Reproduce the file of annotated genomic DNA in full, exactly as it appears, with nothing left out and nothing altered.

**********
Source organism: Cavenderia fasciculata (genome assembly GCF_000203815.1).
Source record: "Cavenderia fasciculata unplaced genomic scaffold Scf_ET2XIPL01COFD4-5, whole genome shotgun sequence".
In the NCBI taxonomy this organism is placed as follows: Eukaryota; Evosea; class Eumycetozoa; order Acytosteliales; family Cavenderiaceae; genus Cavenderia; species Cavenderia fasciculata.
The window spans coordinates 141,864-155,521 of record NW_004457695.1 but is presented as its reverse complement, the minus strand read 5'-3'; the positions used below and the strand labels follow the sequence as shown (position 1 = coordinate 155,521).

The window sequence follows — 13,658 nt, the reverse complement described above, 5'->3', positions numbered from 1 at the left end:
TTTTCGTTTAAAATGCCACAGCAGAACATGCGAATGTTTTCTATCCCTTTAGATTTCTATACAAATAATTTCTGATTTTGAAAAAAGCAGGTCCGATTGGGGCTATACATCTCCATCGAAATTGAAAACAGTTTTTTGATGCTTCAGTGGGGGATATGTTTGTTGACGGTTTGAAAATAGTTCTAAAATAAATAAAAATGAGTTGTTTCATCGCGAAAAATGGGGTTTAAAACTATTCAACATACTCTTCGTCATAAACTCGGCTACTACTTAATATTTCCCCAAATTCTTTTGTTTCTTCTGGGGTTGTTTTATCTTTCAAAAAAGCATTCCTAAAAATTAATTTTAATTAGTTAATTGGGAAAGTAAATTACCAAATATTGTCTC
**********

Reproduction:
Source organism: Cavenderia fasciculata (genome assembly GCF_000203815.1).
Source record: "Cavenderia fasciculata unplaced genomic scaffold Scf_ET2XIPL01COFD4-5, whole genome shotgun sequence".
In the NCBI taxonomy this organism is placed as follows: Eukaryota; Evosea; class Eumycetozoa; order Acytosteliales; family Cavenderiaceae; genus Cavenderia; species Cavenderia fasciculata.
The window spans coordinates 141,864-155,521 of record NW_004457695.1 but is presented as its reverse complement, the minus strand read 5'-3'; the positions used below and the strand labels follow the sequence as shown (position 1 = coordinate 155,521).

The window sequence follows — 13,658 nt, the reverse complement described above, 5'->3', positions numbered from 1 at the left end:
TTTTCGTTTAAAATGCCACAGCAGAACATGCGAATGTTTTCTATCCCTTTAGATTTCTATACAAATAATTTCTGATTTTGAAAAAAGCAGGTCCGATTGGGGCTATACATCTCCATCGAAATTGAAAACAGTTTTTTGATGCTTCAGTGGGGGATATGTTTGTTGACGGTTTGAAAATAGTTCTAAAATAAATAAAAATGAGTTGTTTCATCGCGAAAAATGGGGTTTAAAACTATTCAACATACTCTTCGTCATAAACTCGGCTACTACTTAATATTTCCCCAAATTCTTTTGTTTCTTCTGGGGTTGTTTTATCTTTCAAAAAAGCATTCCTAAAAATTAATTTTAATTAGTTAATTGGGAAAGTAAATTACCAAATATTGTCTC